Tag Archives: organization

You Want Data Science, Now What?

I am often confronted by people or organizations whom have heard about data science but don’t know where to start. It is a valid concern. Data science is a broad topic with different meanings to different people.

Here are the common questions I hear. Should I hire a data scientist? Should I hire some consultants? Should I build a data science team? There is no perfect answer for those questions because it depends upon your organization and situation. I would like to suggest a different approach. At first, don’t worry about the titles and organizational structure. Worry about the problems you want to solve. First, start out with 2 questions.

1. What is the goal (be specific)?

This question might seem obvious, but it is often overlooked. Don’t start with data science just because you have heard about others using it. A bad goal for data science is: be data-driven to increase profits. While that might be a high-level strategy, it is much too broad. Better goals are:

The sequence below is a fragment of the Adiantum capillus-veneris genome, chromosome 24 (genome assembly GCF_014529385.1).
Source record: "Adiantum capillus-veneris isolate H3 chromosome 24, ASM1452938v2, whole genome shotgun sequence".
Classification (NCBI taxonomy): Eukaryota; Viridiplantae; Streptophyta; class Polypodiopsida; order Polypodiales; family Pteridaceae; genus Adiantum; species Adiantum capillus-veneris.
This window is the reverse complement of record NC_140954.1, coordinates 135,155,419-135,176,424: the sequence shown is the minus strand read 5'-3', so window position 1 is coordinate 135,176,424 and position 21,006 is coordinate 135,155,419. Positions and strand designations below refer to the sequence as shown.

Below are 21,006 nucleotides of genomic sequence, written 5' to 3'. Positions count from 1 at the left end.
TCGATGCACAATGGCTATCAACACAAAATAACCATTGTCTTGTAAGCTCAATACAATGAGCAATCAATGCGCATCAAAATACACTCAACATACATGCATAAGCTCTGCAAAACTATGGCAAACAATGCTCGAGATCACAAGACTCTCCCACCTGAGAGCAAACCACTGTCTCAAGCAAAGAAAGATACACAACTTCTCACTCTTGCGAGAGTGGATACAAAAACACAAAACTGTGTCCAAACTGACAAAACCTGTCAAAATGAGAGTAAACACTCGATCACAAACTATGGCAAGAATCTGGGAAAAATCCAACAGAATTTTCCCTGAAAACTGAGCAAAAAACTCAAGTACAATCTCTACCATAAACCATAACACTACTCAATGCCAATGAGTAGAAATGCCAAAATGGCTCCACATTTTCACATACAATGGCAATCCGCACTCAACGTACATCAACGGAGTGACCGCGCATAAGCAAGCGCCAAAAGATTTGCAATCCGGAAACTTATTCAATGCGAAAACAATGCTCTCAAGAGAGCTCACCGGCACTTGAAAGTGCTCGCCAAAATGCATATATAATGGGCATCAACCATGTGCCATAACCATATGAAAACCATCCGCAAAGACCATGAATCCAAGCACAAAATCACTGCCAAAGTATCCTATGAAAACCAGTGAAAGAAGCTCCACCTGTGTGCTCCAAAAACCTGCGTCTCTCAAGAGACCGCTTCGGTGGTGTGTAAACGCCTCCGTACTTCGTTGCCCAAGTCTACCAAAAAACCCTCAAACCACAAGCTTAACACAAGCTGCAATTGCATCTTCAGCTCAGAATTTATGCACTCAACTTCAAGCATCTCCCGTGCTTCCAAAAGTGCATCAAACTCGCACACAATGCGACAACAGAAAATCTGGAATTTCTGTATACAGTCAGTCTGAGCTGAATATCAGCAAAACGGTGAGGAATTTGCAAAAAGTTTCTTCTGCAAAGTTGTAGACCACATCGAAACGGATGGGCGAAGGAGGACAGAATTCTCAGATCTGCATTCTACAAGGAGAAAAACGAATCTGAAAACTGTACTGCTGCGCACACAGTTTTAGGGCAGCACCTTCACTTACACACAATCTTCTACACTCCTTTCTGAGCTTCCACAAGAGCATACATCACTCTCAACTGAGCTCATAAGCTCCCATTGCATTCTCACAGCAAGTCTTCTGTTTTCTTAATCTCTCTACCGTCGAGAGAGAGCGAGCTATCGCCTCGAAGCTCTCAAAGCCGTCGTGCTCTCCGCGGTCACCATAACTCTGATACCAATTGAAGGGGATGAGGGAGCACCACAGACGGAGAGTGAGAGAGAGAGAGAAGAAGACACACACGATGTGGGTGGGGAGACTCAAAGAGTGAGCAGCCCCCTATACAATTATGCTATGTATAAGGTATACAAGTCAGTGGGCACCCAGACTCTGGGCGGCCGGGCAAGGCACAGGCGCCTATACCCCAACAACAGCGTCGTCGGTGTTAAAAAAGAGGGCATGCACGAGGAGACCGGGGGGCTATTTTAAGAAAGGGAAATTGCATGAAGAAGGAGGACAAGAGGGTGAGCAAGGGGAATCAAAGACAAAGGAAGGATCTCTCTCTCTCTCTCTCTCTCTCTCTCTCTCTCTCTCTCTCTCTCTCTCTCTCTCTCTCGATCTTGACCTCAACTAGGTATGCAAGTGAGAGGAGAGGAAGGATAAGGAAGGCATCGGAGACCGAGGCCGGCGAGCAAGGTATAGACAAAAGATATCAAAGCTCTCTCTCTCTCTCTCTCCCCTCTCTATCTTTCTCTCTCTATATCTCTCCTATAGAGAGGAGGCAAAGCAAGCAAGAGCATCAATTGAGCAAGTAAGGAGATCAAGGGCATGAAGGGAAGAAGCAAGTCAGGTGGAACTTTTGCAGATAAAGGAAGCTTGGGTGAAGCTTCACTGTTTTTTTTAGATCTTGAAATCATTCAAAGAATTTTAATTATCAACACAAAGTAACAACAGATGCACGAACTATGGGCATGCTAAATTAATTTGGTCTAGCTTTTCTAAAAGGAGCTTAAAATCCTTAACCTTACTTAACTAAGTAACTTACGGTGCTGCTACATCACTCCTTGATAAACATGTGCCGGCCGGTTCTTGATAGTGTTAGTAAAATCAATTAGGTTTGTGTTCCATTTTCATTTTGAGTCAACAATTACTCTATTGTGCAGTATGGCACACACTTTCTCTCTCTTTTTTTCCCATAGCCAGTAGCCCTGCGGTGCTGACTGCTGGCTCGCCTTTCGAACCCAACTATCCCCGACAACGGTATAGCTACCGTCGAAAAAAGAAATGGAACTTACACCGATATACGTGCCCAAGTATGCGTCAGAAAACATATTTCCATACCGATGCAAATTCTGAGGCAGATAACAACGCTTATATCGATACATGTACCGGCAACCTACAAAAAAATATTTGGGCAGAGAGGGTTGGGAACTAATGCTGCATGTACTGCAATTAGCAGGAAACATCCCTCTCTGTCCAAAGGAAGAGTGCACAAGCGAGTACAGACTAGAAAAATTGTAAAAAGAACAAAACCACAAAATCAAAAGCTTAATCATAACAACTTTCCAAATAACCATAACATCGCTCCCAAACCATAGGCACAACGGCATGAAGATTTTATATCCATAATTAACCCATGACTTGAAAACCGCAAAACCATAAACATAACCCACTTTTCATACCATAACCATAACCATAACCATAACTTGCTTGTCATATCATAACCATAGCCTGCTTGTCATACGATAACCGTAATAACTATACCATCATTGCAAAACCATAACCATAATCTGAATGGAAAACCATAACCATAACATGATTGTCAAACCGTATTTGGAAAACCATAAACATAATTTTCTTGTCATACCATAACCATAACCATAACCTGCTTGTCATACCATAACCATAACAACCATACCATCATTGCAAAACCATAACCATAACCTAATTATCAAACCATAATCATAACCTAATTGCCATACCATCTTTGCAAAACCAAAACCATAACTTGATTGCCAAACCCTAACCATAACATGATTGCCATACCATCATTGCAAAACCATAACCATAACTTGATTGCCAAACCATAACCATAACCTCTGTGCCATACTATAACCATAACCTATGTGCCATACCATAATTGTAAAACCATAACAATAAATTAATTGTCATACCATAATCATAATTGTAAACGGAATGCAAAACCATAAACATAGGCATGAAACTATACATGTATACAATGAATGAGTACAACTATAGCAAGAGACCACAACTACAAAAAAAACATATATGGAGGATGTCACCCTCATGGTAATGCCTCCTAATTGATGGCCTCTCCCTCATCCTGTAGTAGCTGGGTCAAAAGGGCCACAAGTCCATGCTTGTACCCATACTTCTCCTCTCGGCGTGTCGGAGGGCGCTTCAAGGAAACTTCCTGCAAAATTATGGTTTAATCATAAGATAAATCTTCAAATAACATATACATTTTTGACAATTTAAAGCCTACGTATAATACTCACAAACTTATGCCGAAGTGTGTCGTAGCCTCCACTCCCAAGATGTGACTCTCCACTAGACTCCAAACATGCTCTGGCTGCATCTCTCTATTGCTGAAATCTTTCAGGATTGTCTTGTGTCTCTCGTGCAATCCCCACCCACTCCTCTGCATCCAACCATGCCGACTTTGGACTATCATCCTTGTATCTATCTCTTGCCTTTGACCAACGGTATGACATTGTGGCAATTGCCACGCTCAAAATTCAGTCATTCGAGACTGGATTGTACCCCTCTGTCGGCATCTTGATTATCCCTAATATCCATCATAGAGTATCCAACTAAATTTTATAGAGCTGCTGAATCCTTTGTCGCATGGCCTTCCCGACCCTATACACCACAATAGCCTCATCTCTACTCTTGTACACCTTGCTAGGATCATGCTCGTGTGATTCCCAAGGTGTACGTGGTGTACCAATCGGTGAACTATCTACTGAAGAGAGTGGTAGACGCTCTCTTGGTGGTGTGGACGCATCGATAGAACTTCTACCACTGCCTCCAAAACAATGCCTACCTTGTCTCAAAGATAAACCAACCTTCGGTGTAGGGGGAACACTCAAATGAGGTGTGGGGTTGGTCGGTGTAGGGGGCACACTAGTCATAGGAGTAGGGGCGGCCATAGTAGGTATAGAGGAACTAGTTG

• identify which customers are likely to leave
  • identify which products a customer might buy next
  • determine what cities would be best for expansion
  • find the most profitable type of marketing for your organization
  • predict if a person will get cancer in the next year

These are examples of specific goals that data science can help to address. Work hard to narrow your goals to something specific. If you can get enough specific goals, then you might be able to increase profits.

2. What action can be taken?

This is very important. All the predictions and fancy data science does you no good if your organization cannot take any action. For example, sticking with the previous examples. Suppose you can predict if a person will get cancer in the next year. What do you do with that information? Do you send the person an email? What if you are wrong? Do people really want to know that? That is a tricky situation to handle and any action you take has an ethics component.

Other situations have simpler actions, such as identifying the products a customer might be next. Common actions might be: sending a coupon, displaying an add, or suggesting the item be added to the cart.

Another factor to consider with the action is cost. How much will it cost to perform some action. In certain businesses, it might be more profitable to attract new customers than retain existing customers. Thus, there is little advantage to identifying which customers are likely leave.

Conclusion

Data science is very exciting, and it has many positives. However, when done with incorrect expectations, it can lead to nowhere but headaches. Thus, before you start building a team or hiring some consultants, make sure you are clear on your goals and actions.